Gather information on your attendees. What is their preferred name (Jennifer vs Jenny)? What is their job title, buying authority, departments they oversee? Do they have dietary restrictions or preferences? However, be careful not to over ask or overwhelm attendees with questions. The registration form should not ask every piece of information you are looking for. Get the basics, then follow-up with a pre-event questionnaire for more in-depth questions.

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No More Poker Face – Decoding Attendees’ Real-Time Reactions

We've written here about how the government is looking at facial recognition to improve security and make access to places and data more efficient. While the policy and technology challenges are worked out within multiple government use cases, event planners can look to the same technology to improve how they deliver content and education.

As this article points out, surveys provide a snapshot of audience reaction to an event, but they do so in days, even weeks after it has wrapped. Additionally, there is a lot of effort that goes into getting survey responses back and analyzed, and even then, the sample size may not be statistically valid.

Good speakers and planners know the power of reading the room and adjusting on the fly to keep and increase audience interest and participation. But bright lights, sheer audience size, and general logistics make that problematic. Tracking social media can also provide a real-time pulse on how attendees are digesting and reacting to content. But getting this feedback is dependent on attendees using these platforms and using them in real-time. With facial and biometric technologies, event planners and marketers can remove these challenges and dependencies and collect attendee feedback without having to ask anything of those attendees.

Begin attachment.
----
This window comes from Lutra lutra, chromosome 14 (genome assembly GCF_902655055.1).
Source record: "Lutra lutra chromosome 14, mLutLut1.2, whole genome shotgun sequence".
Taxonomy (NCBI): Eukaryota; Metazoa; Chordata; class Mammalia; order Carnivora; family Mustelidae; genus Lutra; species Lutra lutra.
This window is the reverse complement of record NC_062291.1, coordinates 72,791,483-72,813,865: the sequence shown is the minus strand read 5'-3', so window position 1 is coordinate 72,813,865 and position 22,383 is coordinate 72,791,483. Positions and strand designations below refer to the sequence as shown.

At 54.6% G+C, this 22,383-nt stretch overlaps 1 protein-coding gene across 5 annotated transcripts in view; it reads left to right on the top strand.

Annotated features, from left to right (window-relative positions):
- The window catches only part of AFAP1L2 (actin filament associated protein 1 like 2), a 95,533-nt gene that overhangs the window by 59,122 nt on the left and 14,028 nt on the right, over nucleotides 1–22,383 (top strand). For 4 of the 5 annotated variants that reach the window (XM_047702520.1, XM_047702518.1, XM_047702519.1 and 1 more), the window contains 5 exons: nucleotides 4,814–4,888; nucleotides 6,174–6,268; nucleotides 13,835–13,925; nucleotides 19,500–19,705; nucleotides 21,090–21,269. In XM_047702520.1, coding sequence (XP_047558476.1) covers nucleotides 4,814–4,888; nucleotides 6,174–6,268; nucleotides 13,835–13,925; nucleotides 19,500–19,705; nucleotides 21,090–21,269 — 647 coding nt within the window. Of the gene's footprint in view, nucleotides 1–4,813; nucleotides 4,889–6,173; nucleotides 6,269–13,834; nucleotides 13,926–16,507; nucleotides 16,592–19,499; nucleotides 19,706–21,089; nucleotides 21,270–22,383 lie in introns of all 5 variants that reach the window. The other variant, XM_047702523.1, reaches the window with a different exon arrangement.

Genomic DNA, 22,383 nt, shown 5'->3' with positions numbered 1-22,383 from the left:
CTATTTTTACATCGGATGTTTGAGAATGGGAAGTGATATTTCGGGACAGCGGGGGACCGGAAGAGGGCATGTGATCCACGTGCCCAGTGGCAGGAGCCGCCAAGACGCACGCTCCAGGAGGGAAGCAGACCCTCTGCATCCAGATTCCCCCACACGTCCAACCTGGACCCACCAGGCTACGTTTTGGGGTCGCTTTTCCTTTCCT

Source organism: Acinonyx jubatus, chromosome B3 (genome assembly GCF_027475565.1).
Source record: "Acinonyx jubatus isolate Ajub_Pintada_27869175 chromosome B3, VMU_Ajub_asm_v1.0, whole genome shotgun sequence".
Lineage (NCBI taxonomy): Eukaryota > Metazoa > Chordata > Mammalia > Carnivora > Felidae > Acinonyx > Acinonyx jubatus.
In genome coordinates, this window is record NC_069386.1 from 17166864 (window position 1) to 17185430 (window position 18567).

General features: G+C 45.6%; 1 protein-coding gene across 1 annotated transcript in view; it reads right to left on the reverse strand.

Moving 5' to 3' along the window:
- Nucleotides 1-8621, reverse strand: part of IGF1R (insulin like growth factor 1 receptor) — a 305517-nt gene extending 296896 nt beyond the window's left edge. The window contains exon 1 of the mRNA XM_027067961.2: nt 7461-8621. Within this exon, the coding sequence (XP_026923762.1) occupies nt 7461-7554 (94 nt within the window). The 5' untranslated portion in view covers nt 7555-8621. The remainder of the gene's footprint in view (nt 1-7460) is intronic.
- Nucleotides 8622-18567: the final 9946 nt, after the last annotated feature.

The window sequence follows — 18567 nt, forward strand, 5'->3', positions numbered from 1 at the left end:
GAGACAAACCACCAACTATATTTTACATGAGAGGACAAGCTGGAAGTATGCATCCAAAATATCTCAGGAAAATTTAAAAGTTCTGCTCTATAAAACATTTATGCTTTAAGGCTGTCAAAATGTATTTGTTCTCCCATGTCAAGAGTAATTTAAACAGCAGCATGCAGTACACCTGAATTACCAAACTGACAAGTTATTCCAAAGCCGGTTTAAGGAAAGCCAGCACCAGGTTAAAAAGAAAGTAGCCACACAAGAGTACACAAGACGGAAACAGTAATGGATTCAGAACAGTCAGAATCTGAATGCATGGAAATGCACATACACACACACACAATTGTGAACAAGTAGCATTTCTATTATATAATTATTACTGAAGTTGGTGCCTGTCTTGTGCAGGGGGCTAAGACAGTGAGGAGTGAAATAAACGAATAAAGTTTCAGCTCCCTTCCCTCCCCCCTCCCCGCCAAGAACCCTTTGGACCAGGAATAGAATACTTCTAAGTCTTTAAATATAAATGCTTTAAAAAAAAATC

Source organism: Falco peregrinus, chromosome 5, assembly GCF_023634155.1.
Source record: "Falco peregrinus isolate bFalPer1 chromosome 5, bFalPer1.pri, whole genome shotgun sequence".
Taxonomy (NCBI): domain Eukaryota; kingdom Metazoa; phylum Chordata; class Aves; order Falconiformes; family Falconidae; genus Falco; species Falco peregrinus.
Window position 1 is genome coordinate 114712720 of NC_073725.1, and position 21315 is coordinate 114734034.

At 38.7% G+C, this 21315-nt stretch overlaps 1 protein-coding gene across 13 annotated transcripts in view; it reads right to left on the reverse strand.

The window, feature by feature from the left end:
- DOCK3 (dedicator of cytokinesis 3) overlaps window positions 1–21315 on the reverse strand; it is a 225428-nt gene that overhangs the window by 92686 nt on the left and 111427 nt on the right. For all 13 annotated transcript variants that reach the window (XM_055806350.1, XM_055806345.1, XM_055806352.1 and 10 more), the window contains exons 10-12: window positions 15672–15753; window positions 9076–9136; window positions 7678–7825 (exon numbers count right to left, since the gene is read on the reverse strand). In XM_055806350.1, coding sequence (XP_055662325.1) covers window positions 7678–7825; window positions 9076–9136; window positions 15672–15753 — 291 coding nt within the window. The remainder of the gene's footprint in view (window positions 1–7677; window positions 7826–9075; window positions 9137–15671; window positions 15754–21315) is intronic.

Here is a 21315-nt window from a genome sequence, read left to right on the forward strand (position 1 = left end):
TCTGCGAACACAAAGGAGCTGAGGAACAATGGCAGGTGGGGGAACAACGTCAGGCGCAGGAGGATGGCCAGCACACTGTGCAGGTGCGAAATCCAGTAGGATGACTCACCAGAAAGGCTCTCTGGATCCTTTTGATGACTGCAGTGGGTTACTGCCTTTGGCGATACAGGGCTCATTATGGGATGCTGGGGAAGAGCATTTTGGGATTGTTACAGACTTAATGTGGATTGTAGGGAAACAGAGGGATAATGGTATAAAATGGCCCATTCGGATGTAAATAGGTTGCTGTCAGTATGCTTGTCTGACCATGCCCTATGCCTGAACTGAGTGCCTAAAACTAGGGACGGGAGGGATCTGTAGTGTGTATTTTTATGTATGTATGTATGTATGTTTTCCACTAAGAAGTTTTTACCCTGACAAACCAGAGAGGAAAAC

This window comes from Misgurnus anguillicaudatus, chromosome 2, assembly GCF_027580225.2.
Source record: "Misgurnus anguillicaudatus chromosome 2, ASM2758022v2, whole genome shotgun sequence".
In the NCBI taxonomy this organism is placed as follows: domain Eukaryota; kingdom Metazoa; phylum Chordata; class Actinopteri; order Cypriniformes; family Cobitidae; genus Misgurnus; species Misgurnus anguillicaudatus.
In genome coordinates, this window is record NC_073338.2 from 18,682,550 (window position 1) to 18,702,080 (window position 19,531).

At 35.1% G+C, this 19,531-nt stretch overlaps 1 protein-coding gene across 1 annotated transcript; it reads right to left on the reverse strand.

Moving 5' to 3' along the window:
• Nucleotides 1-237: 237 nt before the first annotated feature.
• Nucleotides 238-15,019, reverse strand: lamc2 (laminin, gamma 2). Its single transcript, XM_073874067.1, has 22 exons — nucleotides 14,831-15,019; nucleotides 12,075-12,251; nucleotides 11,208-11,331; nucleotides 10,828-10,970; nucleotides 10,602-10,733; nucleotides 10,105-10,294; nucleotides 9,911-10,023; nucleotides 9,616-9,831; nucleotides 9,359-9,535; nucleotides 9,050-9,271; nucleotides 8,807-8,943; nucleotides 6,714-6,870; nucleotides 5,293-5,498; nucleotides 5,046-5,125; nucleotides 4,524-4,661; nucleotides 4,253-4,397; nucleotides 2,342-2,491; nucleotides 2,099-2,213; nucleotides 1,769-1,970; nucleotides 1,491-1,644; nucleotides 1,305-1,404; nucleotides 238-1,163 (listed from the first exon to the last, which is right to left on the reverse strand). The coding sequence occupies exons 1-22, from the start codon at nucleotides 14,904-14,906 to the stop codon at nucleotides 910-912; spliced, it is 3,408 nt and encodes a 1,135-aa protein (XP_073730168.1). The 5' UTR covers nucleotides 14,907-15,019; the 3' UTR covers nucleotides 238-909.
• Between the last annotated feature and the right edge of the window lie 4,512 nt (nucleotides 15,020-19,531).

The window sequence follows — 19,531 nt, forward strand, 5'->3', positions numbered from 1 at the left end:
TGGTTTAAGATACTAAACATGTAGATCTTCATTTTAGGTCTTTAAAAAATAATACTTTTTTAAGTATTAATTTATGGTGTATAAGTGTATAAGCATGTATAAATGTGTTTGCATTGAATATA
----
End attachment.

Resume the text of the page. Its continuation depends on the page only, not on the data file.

Audience engagement tools using biometrics can identify attendees' emotions without identifying the face or person. In one implementation, video cameras mounted at the side of the stage film the facial expressions of the audience. This feed is run through AI-powered software to identify and track expressions of the people watching the stage and what emotion they are expressing (fear, anger, happiness, etc.). A raw look at this data is available, but within a couple of minutes the software can more fully analyze it and provide a quick view if the audience is reacting positively or negatively.